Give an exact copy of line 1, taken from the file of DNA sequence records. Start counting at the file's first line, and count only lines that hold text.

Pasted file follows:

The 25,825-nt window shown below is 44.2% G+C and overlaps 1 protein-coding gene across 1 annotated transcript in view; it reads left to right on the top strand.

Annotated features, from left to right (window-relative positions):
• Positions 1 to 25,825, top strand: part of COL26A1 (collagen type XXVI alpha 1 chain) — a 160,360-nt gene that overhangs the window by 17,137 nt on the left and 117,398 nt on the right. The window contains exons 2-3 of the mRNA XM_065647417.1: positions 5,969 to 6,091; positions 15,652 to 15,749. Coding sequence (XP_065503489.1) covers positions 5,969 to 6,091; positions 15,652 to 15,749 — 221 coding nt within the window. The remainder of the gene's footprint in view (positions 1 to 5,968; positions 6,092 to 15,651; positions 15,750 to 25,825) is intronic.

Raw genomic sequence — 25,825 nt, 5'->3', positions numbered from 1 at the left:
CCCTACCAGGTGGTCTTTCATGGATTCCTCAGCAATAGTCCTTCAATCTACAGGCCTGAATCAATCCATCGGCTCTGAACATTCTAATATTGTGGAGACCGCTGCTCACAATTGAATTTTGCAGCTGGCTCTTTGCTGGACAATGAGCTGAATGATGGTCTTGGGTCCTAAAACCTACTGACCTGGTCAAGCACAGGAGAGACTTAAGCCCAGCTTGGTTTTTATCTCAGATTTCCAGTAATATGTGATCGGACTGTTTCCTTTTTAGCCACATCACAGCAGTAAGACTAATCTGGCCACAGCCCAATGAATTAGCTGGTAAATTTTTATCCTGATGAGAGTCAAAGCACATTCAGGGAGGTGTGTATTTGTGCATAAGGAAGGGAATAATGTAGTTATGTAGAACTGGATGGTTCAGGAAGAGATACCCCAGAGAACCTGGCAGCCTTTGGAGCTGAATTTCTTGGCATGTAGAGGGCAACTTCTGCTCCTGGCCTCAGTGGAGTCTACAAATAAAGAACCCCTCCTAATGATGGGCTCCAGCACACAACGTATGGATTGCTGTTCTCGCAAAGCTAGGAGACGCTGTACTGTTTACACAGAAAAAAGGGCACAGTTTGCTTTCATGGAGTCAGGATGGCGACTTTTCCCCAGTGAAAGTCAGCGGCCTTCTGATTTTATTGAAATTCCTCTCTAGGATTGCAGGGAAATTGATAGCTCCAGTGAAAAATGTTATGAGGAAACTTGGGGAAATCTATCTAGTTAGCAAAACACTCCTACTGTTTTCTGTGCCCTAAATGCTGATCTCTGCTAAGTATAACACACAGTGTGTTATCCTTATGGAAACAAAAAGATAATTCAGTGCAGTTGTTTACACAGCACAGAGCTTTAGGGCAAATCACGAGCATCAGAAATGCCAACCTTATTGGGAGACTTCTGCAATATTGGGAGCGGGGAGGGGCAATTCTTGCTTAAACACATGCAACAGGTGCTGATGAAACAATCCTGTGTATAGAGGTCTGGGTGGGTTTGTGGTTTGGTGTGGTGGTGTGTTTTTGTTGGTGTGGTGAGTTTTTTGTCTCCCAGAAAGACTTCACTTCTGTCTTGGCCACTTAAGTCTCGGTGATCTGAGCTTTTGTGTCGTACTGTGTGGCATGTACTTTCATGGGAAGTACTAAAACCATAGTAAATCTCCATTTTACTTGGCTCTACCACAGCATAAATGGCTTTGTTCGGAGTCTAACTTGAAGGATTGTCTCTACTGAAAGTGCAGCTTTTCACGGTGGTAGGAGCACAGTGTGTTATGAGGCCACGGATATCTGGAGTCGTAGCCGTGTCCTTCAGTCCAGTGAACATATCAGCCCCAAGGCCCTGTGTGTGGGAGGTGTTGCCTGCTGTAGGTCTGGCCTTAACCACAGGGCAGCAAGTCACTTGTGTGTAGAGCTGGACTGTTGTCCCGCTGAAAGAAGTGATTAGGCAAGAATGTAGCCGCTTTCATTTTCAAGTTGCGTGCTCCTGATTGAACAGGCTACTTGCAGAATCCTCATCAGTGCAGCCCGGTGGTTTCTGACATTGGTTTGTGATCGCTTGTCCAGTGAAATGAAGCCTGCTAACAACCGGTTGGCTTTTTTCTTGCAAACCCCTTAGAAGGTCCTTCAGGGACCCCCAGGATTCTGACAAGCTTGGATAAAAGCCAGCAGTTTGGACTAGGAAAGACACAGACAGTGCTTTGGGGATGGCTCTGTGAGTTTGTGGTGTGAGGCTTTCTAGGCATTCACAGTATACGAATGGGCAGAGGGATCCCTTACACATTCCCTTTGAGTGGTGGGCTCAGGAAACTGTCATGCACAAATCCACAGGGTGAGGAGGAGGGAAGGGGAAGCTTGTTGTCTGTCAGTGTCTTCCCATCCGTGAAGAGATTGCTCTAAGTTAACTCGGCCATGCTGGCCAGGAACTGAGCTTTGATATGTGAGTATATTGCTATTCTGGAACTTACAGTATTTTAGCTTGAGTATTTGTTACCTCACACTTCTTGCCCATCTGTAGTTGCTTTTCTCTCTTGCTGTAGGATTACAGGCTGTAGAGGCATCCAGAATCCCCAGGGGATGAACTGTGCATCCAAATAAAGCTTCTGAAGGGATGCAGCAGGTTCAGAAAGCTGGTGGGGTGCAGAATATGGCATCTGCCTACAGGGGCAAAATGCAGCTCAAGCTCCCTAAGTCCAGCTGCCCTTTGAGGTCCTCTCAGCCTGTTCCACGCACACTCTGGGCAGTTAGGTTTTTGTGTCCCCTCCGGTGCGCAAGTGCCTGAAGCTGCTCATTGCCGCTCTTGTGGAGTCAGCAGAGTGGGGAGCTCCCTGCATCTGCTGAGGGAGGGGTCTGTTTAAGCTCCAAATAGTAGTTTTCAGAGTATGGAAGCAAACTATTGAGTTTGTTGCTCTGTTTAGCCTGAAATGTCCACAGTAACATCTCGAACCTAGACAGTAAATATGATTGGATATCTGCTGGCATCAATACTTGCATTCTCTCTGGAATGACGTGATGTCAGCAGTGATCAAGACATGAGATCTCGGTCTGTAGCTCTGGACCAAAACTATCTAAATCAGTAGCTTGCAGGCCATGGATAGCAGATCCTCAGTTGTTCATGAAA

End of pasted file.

The 25,825-nt window shown below is 44.2% G+C and overlaps 1 protein-coding gene across 1 annotated transcript in view; it reads left to right on the top strand.